d) What other classes of metrics (presented in Tullis and Albert (2013) as chapters), are absent from this early list of usability measurements? 3 marks

3.In Assignment 2, you were required to source 5 online sources which cover sample sizes in usability testing and to summarise what you have learned as it relates to the number of participants to use. The table presented here below lists how many usability issues were detected by 10 participants in a study conducted on a new Automatic Teller Machine (ATM). 


a) Using p. 117 as a guide, extend and complete the table with a proportion column and row.

b) Using the exact format provided below, show all calculations in providing the percentage of issues that would be identified with a sample of 2, 4, 6 and 8 users, respectively. Percentages
2 users: Calculations
4 users: Calculations
6 users: Calculations
8 users: Calculations 8 marks


c) Report on what you notice and conclude by stating how the results contribute to the debate on the number of participants required in usability studies to reliably identify usability issues.
What I have noticed
Your answer

d) Consider the table below. It contains more data collected with the ATM usability test. Rather than reporting results separately for each task, one can combine all the results into one "overall" score to answer the question - is the new ATM good enough or not? Note: It does not mean one cannot report the results separately. Such information may assist the developers to gain an understanding of where exactly they need to focus to improve the ATM. 


Copy the table and add 5 columns (Tasks, Accuracy, Satisfaction, New functions and Average) to the right of the table (see Tables 8.5 and 8.6 for examples). Convert each of the metrics to a percentage. Once that is done, calculate an average percentage for each of the five columns. 10 marks
e) Assume the following goals have been set before the usability test:
Fifty percent of users will be able to complete at least 5 tasks
No user should make more than 5 errors for all the tasks
More than 70% of users should agree that they are satisfied with the new ATM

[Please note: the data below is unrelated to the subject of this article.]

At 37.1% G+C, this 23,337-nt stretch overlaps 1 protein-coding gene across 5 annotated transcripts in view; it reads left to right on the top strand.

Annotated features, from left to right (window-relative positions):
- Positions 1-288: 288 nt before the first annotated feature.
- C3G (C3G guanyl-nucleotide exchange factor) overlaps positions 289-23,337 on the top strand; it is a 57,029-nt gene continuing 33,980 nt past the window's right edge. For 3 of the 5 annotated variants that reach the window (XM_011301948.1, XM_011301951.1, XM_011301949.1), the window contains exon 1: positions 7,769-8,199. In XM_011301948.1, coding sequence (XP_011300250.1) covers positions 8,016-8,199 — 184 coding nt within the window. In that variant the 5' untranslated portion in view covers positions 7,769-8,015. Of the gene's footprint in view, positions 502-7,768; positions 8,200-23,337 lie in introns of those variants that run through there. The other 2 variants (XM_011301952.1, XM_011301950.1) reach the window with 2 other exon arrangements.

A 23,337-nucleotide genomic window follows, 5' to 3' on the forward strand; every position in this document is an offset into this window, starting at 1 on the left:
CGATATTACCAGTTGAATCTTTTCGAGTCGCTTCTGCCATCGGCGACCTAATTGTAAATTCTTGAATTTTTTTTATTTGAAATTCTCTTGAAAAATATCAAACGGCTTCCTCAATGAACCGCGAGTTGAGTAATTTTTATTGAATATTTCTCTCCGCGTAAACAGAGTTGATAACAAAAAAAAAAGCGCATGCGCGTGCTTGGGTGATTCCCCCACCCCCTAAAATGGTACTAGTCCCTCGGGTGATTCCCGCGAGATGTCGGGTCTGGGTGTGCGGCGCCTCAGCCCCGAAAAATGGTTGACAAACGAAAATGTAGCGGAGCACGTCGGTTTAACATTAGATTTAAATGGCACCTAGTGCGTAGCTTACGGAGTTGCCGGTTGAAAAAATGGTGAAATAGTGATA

More than 50% of users should "somewhat agree" that they find the new ATM functions useful
Based on these goals (i.e., have they been met?), how would you rate the usability of the new ATM? 


f) Based on the overall score (the far-right column average presented in the bottom row), provide an interpretation of the usability of the new ATM. 4 marks


g) Assume Participant 1 and Participant 2 made two errors that were the same. What is the total number of unique errors they made? 2 marks

4. Consider the combination column and line chart for the 10 tasks below.


a) Which tasks were most problematic? 2 marks
b) Which tasks had the most disparity between task rating and task success?
c) Why is the finding here above in b) troublesome? 2 marks
d) Assume three metrics are available. What type of chart would you use to represent the summary data? 2 marks


5. Assume you are interested in the amount of learning that is required to perform the following series of tasks that can be performed on an ATM.
Step 1: Insert ATM Card:
Step 2: Select Language
Step 3: Enter 4-Digit ATM Pin:
Step 4: Select the type of Transaction:
Step 5: Select the Type of Account:
Step 6: Enter the withdrawal amount
Step 7: Collect the ATM Card
Step 8: Collect the cash 


Explain in detail how you will collect, analyse, and present the data to the developers. 12 marks